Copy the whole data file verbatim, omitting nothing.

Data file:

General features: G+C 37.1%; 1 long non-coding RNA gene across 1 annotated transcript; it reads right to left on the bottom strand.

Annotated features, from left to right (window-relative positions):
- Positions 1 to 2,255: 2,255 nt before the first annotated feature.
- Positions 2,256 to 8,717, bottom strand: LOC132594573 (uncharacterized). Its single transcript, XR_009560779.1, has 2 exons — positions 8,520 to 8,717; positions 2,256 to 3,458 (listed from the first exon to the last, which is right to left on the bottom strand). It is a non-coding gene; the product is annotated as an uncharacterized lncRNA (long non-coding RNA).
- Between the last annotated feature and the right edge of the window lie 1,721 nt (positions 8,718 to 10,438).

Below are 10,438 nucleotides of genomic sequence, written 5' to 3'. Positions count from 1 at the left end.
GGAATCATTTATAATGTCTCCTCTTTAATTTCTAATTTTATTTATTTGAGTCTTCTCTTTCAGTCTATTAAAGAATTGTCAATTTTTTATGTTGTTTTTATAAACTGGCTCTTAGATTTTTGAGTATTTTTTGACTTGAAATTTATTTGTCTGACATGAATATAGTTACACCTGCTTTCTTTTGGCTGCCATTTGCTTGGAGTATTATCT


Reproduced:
General features: G+C 37.1%; 1 long non-coding RNA gene across 1 annotated transcript; it reads right to left on the bottom strand.

Annotated features, from left to right (window-relative positions):
- Positions 1 to 2,255: 2,255 nt before the first annotated feature.
- Positions 2,256 to 8,717, bottom strand: LOC132594573 (uncharacterized). Its single transcript, XR_009560779.1, has 2 exons — positions 8,520 to 8,717; positions 2,256 to 3,458 (listed from the first exon to the last, which is right to left on the bottom strand). It is a non-coding gene; the product is annotated as an uncharacterized lncRNA (long non-coding RNA).
- Between the last annotated feature and the right edge of the window lie 1,721 nt (positions 8,718 to 10,438).

Below are 10,438 nucleotides of genomic sequence, written 5' to 3'. Positions count from 1 at the left end.
GGAATCATTTATAATGTCTCCTCTTTAATTTCTAATTTTATTTATTTGAGTCTTCTCTTTCAGTCTATTAAAGAATTGTCAATTTTTTATGTTGTTTTTATAAACTGGCTCTTAGATTTTTGAGTATTTTTTGACTTGAAATTTATTTGTCTGACATGAATATAGTTACACCTGCTTTCTTTTGGCTGCCATTTGCTTGGAGTATTATCT